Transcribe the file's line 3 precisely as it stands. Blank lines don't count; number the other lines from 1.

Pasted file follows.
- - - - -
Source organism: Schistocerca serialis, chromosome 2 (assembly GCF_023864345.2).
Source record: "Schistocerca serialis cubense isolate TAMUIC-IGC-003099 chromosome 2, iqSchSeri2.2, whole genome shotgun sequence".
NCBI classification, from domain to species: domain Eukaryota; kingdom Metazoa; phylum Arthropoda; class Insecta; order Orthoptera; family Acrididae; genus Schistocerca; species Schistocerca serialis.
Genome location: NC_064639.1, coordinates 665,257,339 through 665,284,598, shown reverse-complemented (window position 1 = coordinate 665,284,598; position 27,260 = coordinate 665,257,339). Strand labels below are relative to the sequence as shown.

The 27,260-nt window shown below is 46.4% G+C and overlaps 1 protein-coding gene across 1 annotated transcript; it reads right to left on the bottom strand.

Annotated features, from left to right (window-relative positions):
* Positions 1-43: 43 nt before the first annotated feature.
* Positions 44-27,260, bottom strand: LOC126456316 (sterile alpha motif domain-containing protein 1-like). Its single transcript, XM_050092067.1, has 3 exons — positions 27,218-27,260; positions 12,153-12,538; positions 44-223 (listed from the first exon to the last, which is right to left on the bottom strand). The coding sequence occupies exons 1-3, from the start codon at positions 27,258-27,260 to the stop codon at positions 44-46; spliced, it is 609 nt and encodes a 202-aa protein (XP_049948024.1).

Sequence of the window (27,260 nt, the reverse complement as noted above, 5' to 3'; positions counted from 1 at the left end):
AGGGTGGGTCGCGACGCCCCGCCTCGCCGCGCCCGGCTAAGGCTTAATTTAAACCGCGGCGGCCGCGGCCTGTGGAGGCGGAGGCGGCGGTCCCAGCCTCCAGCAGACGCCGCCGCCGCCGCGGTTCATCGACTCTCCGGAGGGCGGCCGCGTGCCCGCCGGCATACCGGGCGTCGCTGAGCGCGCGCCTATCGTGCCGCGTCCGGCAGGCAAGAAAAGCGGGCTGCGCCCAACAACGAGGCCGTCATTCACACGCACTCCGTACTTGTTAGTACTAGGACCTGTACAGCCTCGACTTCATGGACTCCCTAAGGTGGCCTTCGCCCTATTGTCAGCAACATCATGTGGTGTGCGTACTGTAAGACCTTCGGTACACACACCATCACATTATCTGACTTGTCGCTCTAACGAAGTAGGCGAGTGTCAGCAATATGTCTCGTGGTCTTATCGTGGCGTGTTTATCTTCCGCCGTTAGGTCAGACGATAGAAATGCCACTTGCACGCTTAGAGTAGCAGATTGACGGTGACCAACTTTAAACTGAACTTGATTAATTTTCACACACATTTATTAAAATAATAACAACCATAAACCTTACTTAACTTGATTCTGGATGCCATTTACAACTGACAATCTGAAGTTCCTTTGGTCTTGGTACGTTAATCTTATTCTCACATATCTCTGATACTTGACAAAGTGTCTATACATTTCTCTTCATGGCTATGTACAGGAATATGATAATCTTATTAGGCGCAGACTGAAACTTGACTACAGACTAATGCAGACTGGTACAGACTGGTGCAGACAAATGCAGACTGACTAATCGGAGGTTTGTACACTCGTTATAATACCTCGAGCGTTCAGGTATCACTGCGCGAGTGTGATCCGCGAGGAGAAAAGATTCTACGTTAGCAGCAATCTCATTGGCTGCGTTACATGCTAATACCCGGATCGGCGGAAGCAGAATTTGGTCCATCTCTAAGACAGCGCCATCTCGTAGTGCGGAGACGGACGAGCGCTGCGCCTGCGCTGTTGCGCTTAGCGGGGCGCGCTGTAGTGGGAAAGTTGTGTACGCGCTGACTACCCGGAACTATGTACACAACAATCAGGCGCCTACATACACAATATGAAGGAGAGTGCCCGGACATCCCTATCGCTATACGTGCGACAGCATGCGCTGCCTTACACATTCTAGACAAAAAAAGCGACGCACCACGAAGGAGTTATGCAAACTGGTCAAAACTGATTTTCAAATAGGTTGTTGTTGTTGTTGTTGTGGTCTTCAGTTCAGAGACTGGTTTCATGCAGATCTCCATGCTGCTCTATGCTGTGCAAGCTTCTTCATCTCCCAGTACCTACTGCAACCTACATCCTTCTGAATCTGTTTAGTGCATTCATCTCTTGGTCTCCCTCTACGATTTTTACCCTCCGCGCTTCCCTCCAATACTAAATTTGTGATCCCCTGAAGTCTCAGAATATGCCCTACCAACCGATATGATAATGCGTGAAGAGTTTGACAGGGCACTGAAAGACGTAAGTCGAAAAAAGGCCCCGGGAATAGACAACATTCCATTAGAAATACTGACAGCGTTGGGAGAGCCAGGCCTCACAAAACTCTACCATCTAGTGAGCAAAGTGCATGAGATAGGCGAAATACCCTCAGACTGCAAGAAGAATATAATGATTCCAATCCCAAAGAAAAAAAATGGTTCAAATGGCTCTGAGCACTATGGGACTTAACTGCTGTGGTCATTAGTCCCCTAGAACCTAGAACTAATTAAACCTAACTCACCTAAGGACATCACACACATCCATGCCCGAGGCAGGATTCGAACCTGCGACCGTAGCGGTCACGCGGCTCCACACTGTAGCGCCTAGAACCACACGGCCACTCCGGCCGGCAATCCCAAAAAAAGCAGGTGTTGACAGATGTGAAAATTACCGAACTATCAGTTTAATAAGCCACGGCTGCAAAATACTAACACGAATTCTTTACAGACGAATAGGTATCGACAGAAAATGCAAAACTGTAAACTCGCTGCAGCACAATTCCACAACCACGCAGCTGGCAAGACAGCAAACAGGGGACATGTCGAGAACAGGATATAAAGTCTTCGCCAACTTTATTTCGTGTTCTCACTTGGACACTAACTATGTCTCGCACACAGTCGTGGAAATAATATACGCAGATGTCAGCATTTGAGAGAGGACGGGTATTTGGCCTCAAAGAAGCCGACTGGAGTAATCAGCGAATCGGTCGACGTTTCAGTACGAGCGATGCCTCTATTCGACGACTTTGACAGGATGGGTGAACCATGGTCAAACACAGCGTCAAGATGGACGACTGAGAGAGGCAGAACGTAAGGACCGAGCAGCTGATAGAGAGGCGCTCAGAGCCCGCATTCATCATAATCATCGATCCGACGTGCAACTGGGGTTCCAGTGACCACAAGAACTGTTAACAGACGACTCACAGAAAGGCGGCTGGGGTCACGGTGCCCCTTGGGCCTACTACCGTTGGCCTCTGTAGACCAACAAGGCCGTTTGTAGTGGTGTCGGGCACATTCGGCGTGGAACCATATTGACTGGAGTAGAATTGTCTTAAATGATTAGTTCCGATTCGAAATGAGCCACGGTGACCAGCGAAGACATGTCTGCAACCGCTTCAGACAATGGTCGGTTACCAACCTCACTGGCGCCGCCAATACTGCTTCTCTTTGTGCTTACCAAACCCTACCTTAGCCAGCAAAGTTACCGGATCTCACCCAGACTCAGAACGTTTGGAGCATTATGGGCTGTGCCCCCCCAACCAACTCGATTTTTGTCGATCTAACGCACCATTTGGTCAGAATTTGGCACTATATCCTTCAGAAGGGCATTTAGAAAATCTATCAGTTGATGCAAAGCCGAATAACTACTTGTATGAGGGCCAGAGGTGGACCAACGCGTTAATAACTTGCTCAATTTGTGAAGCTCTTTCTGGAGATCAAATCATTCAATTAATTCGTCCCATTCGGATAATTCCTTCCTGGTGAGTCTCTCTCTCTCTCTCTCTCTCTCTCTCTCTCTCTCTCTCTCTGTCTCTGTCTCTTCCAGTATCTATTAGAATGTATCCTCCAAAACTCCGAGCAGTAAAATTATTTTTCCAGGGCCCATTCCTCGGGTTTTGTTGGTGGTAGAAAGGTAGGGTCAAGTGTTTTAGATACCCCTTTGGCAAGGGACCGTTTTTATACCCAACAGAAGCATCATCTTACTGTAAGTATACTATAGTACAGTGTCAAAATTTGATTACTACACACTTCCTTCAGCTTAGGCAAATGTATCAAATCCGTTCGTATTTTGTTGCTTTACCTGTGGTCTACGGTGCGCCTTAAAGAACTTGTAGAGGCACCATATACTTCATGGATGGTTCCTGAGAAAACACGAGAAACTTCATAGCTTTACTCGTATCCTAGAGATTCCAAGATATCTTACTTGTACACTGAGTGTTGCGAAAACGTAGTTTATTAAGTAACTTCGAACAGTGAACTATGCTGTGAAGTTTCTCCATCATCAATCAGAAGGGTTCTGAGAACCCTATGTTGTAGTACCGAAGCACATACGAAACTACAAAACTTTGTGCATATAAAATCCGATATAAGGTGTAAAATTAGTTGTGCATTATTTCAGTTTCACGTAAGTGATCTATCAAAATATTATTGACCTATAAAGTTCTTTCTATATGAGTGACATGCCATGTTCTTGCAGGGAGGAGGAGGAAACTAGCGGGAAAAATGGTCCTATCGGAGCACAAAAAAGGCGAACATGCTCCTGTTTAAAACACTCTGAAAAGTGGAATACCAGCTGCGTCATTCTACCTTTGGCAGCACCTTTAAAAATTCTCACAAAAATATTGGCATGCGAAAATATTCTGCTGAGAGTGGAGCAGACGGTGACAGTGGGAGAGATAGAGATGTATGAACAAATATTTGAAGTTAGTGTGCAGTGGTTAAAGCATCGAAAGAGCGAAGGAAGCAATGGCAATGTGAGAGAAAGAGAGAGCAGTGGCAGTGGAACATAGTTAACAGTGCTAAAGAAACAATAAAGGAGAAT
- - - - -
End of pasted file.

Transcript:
NCBI classification, from domain to species: domain Eukaryota; kingdom Metazoa; phylum Arthropoda; class Insecta; order Orthoptera; family Acrididae; genus Schistocerca; species Schistocerca serialis.